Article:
NM In Depth wins top honors from NM Press Women, including investigative journalism

New Mexico In Depth won four 1st place awards over the weekend, including top honors for investigative journalism. The New Mexico Press Women’s Association conferred that honor on Puff of Smoke, a story reported and written by Jeff Proctor and published in collaboration with the Santa Fe Reporter. The issue at heart of the story was the investigative grand jury, a system Santa Fe District Attorneys used for years that resulted in numerous officers being cleared of criminal wrongdoing in fatal police shootings. NMID also took top honors in the categories of enterprise reporting, special series and website – as well as two second-place awards and one third-place finish. This weekend’s honors come a week after NMID won two first-place awards for multimedia journalism and general website excellence as well as three third-place awards in the Society of Professional Journalism’s Top of the Rockies regional journalism contest.

NMID wins top honors in regional journalism contest, including 1st place multi-media award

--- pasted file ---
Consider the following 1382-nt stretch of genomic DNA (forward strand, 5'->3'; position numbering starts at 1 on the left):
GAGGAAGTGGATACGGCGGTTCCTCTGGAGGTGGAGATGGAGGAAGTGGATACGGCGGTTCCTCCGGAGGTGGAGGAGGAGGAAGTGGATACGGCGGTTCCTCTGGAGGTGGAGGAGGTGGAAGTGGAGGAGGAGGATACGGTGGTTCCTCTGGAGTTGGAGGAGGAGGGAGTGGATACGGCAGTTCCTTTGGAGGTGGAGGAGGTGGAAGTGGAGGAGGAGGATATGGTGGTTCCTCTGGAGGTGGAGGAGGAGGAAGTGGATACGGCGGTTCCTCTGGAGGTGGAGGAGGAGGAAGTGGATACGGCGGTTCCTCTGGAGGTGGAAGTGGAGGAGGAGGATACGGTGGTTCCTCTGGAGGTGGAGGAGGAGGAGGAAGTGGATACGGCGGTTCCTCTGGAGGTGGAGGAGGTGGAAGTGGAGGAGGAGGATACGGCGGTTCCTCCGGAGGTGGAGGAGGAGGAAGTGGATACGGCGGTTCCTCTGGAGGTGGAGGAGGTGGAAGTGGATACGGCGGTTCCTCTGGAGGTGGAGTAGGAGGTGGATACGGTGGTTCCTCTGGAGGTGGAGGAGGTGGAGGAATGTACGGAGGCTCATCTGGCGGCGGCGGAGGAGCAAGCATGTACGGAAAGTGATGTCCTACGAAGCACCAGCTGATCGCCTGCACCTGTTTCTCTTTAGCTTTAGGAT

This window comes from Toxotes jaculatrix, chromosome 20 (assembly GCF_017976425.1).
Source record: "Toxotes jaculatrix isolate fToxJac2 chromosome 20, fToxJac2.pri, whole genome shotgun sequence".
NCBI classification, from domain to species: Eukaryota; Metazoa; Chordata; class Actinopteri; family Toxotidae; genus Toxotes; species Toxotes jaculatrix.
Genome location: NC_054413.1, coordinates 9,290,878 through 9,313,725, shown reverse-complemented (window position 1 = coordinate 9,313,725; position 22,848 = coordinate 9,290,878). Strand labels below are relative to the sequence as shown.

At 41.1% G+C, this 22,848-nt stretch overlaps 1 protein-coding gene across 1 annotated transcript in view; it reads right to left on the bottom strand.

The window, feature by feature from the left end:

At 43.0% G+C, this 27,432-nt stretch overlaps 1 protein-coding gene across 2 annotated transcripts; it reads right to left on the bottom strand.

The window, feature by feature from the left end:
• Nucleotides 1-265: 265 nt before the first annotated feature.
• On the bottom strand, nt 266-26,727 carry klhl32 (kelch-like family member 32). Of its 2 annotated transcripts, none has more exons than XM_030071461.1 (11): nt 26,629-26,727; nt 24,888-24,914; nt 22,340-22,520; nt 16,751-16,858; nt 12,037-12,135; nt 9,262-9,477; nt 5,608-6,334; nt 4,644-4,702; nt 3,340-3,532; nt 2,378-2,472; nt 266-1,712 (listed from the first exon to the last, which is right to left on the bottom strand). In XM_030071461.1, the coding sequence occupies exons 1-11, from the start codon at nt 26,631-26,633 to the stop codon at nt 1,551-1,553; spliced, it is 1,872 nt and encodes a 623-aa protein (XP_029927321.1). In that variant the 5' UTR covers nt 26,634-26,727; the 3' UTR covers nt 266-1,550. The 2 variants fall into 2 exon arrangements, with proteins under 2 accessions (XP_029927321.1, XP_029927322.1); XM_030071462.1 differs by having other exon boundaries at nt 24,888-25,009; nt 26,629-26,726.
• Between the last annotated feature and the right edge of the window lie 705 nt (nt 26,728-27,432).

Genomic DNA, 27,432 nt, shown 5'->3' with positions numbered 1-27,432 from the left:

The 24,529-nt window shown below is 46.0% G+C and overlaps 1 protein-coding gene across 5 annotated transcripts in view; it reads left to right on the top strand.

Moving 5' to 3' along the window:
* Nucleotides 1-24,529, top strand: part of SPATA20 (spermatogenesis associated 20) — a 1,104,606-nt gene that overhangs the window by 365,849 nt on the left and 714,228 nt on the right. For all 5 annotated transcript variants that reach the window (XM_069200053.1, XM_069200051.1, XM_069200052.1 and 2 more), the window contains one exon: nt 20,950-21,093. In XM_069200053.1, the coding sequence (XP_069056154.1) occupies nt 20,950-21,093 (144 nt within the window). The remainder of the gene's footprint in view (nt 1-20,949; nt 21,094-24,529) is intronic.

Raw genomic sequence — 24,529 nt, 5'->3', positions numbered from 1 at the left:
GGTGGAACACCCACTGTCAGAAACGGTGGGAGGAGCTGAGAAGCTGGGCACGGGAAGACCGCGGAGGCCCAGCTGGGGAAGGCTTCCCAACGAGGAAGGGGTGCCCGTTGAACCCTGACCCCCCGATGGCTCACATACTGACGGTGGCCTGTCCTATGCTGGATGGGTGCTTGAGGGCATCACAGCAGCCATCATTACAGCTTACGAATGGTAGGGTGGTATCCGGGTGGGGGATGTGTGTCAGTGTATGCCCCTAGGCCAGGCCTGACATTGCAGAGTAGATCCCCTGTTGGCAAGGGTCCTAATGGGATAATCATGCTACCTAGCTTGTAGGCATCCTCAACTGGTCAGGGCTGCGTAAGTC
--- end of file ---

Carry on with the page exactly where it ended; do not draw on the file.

New Mexico In Depth took top honors at a regional journalism contest over the weekend, including a 1st place multi-media journalism award for its examination of New Mexico’s broken bail system. The Society for Professional Journalists’ Top of the Rockies contest covers New Mexico, Colorado, Utah, and Wyoming.  

We also won a 1st place award for general website excellence and three 3rd place awards for investigative/enterprise reporting and environmental general reporting. 1st Place in Multi-Media Journalism

Teaming up with Reveal from the Center for Investigative Reporting last fall, New Mexico In Depth told the story of one man’s journey through New Mexico’s bail system. Tom Chudzinski, a former architect, spent more than 30 days in the Bernalillo County Metropolitan Detention Center because he didn’t have enough money to afford bail.

Governor vetoes campaign finance reform